Efficacy and safety of low-dose topical tacrolimus in vernal keratoconjunctivitis
Authors Shoughy S, Jaroudi M, Tabbara K
Received 26 October 2015
Accepted for publication 31 December 2015
Published 7 April 2016 Volume 2016:10 Pages 643—647
Checked for plagiarism Yes
Review by Single-blind
Peer reviewers approved by Dr Gokcen Gökçe
Peer reviewer comments 3
Editor who approved publication: Dr Scott Fraser
Samir S Shoughy,1 Mahmoud O Jaroudi,1 Khalid F Tabbara1–3
1The Eye Center and The Eye Foundation for Research in Ophthalmology, 2Department of Ophthalmology, College of Medicine, King Saud University, Riyadh, Saudi Arabia; 3Wilmer Ophthalmological Institute of the Johns Hopkins University School of Medicine, Baltimore, MD, USA
Objective: The objective of this study was to evaluate the efficacy and safety of topical low-dose tacrolimus (0.01%) solution in patients with vernal keratoconjunctivitis (VKC).
Patients and methods: A total of 62 consecutive patients with VKC refractory to conventional treatment were included retrospectively. Tacrolimus 0.01% ophthalmic solution was administered to patients twice daily after discontinuation of all previous topical medications. The duration of treatment ranged from 1 month to 29 months. The clinical symptoms of itching, redness, foreign body sensation, and discharge and the clinical signs of conjunctival hyperemia, conjunctival papillary hypertrophy, limbal infiltration, Trantas dots, and superficial punctate keratopathy were graded as 0 (normal), 1+ (mild), 2+ (moderate), or 3+ (severe). Assessment was carried out before initiation of therapy and on the last visit after treatment.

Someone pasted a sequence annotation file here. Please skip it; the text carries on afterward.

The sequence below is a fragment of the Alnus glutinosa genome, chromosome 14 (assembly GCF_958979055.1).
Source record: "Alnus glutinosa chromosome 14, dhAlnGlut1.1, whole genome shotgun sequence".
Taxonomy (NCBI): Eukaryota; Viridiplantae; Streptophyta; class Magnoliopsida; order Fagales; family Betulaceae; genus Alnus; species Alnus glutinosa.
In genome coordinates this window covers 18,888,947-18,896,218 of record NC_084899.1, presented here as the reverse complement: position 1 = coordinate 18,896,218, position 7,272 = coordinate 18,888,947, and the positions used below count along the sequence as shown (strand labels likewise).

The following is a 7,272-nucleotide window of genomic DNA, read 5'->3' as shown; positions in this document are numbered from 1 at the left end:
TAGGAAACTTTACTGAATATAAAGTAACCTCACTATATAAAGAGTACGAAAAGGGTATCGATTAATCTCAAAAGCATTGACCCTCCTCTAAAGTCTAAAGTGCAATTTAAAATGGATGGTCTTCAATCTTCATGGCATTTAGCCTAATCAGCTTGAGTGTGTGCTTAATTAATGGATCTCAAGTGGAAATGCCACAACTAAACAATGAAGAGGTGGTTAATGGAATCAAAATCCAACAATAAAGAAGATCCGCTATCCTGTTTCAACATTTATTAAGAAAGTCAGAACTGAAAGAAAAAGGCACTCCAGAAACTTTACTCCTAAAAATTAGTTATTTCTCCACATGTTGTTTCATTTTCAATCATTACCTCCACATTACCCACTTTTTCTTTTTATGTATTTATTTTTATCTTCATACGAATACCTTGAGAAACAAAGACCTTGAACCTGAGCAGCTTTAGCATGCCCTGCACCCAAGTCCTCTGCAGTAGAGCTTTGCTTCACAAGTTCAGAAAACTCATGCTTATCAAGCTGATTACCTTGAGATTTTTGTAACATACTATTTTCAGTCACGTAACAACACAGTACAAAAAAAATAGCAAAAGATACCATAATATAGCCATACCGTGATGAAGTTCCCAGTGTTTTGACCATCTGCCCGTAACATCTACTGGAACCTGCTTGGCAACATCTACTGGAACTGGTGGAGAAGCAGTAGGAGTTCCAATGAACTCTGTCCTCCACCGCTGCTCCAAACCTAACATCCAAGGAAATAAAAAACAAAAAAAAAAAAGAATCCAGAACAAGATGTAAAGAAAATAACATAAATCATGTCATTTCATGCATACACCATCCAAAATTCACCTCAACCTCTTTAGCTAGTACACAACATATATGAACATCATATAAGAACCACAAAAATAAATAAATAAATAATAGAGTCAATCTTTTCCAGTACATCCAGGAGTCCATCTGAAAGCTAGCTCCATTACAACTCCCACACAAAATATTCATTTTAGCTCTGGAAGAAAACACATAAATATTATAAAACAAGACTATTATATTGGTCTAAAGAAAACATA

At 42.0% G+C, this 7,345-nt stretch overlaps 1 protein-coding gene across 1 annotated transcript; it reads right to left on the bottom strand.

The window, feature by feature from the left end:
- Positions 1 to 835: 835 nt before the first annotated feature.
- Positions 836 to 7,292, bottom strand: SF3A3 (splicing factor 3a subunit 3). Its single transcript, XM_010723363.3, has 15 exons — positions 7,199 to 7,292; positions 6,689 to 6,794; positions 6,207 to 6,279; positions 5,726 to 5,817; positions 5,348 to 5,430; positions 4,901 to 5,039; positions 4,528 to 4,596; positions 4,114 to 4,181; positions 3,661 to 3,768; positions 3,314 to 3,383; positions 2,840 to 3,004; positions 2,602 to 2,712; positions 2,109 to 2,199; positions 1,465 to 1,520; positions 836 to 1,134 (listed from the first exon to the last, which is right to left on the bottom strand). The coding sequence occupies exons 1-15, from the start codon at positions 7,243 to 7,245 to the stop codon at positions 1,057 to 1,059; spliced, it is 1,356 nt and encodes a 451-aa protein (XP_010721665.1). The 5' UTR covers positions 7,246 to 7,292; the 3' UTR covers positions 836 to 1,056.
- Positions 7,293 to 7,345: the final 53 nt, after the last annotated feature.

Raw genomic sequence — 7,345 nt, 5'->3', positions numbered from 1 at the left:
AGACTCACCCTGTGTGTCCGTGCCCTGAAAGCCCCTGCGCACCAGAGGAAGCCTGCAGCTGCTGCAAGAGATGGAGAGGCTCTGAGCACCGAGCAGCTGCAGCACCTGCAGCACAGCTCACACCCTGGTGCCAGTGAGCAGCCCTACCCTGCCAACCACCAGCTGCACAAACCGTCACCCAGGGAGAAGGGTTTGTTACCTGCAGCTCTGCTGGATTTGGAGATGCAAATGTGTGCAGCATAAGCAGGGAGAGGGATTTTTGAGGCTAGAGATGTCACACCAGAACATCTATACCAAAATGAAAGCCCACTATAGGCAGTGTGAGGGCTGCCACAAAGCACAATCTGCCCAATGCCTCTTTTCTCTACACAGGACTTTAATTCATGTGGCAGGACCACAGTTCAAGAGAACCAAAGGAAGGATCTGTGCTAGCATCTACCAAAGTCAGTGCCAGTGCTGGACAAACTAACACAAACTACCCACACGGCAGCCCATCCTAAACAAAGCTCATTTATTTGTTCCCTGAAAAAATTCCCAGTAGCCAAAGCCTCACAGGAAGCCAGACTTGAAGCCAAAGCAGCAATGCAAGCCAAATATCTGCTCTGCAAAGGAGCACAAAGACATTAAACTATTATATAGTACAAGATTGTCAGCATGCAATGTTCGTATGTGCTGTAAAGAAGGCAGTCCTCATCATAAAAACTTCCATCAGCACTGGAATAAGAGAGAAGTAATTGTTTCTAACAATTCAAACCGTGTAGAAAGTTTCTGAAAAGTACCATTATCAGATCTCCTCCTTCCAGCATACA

Results: There were 62 patients with VKC comprising 49 male and 13 female patients. The median age was 12 years (range: 5–47 years). The mean visual acuity improved from 20/30 to 20/25 following treatment. There was statistically significant improvement in symptoms of itching (P<0.001), redness (P<0.001), foreign body sensation (P<0.001), and discharge (P<0.001). Statistically significant improvement was also observed in clinical signs of conjunctival hyperemia (P<0.001), limbal infiltration (P<0.001), Trantas dots (P<0.001), superficial punctate keratopathy (P<0.001), and conjunctival papillary hypertrophy (P<0.001). The solution form of tacrolimus was well tolerated. None of the patients developed elevation of intraocular pressure, cataract, or infectious keratitis.
Conclusion: Low-dose topical tacrolimus 0.01% solution is effective and safe in the management of patients with refractory VKC.
Keywords: topical, solution, tacrolimus, vernal keratoconjunctivitis
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